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No day at the park for antennae opponents

Judge says cell-phone tower lease to Verizon is legal

A San Diego Superior court judge says the City of San Diego can continue to lease portions of public parkland to cell-phone companies in order to install wireless antennas.  

On October 31, judge Judith Hayes ruled that the Don't Cell Our Parks residents group did not show that the city violated state environmental laws, nor did it violate the city charter in granting use of public park space to wireless companies. 

The group filed its lawsuit in August 2015, one month after the city agreed to allow Verizon Wireless to install a a 12-antenna faux-eucalyptus cell-phone tower at Ridgewood Park in Rancho Peñasquitos.

According to one of the founding members of the group, Marc Kuritz, the law is clear: “In our city parks, the law says you’re not allowed to solicit funds. You can’t sell merchandise. You can’t pass out advertising flyers. You’re not even allowed to pick flowers. But our mayor and city council hand over chunks of our park land to private corporations for cell phone towers. It’s not legal, it’s not right, and it makes no sense, unless you are the politician getting the revenue or the telecommunications giant making the profit.”

In their lawsuit, the group cited Charter Section 55 of San Diego's Municipal Code: "All real property owned in fee by the City heretofore or hereafter formally dedicated in perpetuity by ordinance of the Council or by statute of the State Legislature for park, recreation or cemetery purposes shall not be used for any but park, recreation or cemetery purposes without such changed use or purpose having been first authorized or later ratified by a vote of two-thirds of the qualified electors of the City voting at an election for such purpose."

Judge Hayes was not convinced. In her ruling, Hayes wrote that Section 55 grants control of public parks to the city council.

"The Court further finds a significant history of legal opinions and policies applying the city's interpretation of section 55 to provide for the use of wireless communication facilities in city dedicated parks as long as those wireless communication facilities did not detract from park uses or interfere with park purposes."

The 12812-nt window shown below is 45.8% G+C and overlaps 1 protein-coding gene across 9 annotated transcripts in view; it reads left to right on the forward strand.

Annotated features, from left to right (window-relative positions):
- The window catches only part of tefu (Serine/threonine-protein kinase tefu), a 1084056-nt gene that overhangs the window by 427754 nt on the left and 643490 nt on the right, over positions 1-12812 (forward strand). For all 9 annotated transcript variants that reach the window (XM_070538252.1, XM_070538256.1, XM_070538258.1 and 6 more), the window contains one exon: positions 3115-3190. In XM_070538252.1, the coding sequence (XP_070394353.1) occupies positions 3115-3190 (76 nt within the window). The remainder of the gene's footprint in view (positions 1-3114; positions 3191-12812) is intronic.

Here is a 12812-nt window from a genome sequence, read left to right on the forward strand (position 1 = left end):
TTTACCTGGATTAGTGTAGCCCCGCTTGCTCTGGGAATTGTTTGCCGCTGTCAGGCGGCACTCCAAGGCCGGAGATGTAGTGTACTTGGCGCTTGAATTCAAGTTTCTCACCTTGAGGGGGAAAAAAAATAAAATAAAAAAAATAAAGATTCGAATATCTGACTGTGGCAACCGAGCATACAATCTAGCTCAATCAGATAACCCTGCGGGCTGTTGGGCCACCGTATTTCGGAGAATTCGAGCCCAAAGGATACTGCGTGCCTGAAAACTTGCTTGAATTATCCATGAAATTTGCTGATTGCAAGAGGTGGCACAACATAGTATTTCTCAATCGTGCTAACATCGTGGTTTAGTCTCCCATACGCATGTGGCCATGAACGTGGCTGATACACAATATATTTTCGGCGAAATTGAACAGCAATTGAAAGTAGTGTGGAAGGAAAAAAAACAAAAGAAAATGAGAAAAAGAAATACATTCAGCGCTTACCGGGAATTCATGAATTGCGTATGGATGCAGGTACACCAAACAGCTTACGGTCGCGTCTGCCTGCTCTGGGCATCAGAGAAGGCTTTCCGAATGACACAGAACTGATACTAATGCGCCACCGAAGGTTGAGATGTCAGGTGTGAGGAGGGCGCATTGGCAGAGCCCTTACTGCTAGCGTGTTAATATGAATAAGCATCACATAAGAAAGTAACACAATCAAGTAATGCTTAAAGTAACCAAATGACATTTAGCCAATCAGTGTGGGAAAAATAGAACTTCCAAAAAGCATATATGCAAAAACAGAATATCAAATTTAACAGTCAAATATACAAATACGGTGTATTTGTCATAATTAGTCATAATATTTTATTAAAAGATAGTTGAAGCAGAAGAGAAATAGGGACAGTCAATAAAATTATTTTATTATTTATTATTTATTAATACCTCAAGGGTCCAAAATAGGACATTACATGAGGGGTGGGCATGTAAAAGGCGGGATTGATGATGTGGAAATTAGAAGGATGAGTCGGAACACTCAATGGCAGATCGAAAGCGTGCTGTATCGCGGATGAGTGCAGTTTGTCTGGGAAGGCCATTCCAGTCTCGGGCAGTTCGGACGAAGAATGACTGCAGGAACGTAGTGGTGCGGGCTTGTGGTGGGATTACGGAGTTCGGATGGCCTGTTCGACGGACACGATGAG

Lastly, Hayes found no evidence that the city abused its discretion in granting Verizon the permits to build the antenna. 

The group, says their attorney Craig Sherman, has not yet decided whether to appeal Hayes' decision. 

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A San Diego Superior court judge says the City of San Diego can continue to lease portions of public parkland to cell-phone companies in order to install wireless antennas.  

On October 31, judge Judith Hayes ruled that the Don't Cell Our Parks residents group did not show that the city violated state environmental laws, nor did it violate the city charter in granting use of public park space to wireless companies. 

The group filed its lawsuit in August 2015, one month after the city agreed to allow Verizon Wireless to install a a 12-antenna faux-eucalyptus cell-phone tower at Ridgewood Park in Rancho Peñasquitos.

According to one of the founding members of the group, Marc Kuritz, the law is clear: “In our city parks, the law says you’re not allowed to solicit funds. You can’t sell merchandise. You can’t pass out advertising flyers. You’re not even allowed to pick flowers. But our mayor and city council hand over chunks of our park land to private corporations for cell phone towers. It’s not legal, it’s not right, and it makes no sense, unless you are the politician getting the revenue or the telecommunications giant making the profit.”

In their lawsuit, the group cited Charter Section 55 of San Diego's Municipal Code: "All real property owned in fee by the City heretofore or hereafter formally dedicated in perpetuity by ordinance of the Council or by statute of the State Legislature for park, recreation or cemetery purposes shall not be used for any but park, recreation or cemetery purposes without such changed use or purpose having been first authorized or later ratified by a vote of two-thirds of the qualified electors of the City voting at an election for such purpose."

Judge Hayes was not convinced. In her ruling, Hayes wrote that Section 55 grants control of public parks to the city council.

"The Court further finds a significant history of legal opinions and policies applying the city's interpretation of section 55 to provide for the use of wireless communication facilities in city dedicated parks as long as those wireless communication facilities did not detract from park uses or interfere with park purposes."

Lastly, Hayes found no evidence that the city abused its discretion in granting Verizon the permits to build the antenna. 

The group, says their attorney Craig Sherman, has not yet decided whether to appeal Hayes' decision. 

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The City spends a lot of time getting around the regulations for parks in the city charter, which is all too clear and simple - - "park, recreation or cemetery purposes shall not be used for any but park, recreation or cemetery purposes." For this reason, the city no longer dedicates parks. Instead they use "designated parks." This is just another city lot that the city can sell or build a hotel on tomorrow. For dedicated parks, how about Surveillance cameras? and oh, yes, Surfing Schools with Millions in income every year. That's recreation, right? And they just changed two Charter requirements for Parks which will enable more hotels in Mission Beach parkland, and the citizens voted YES to all. That's where we are with parks.

Nov. 14, 2016

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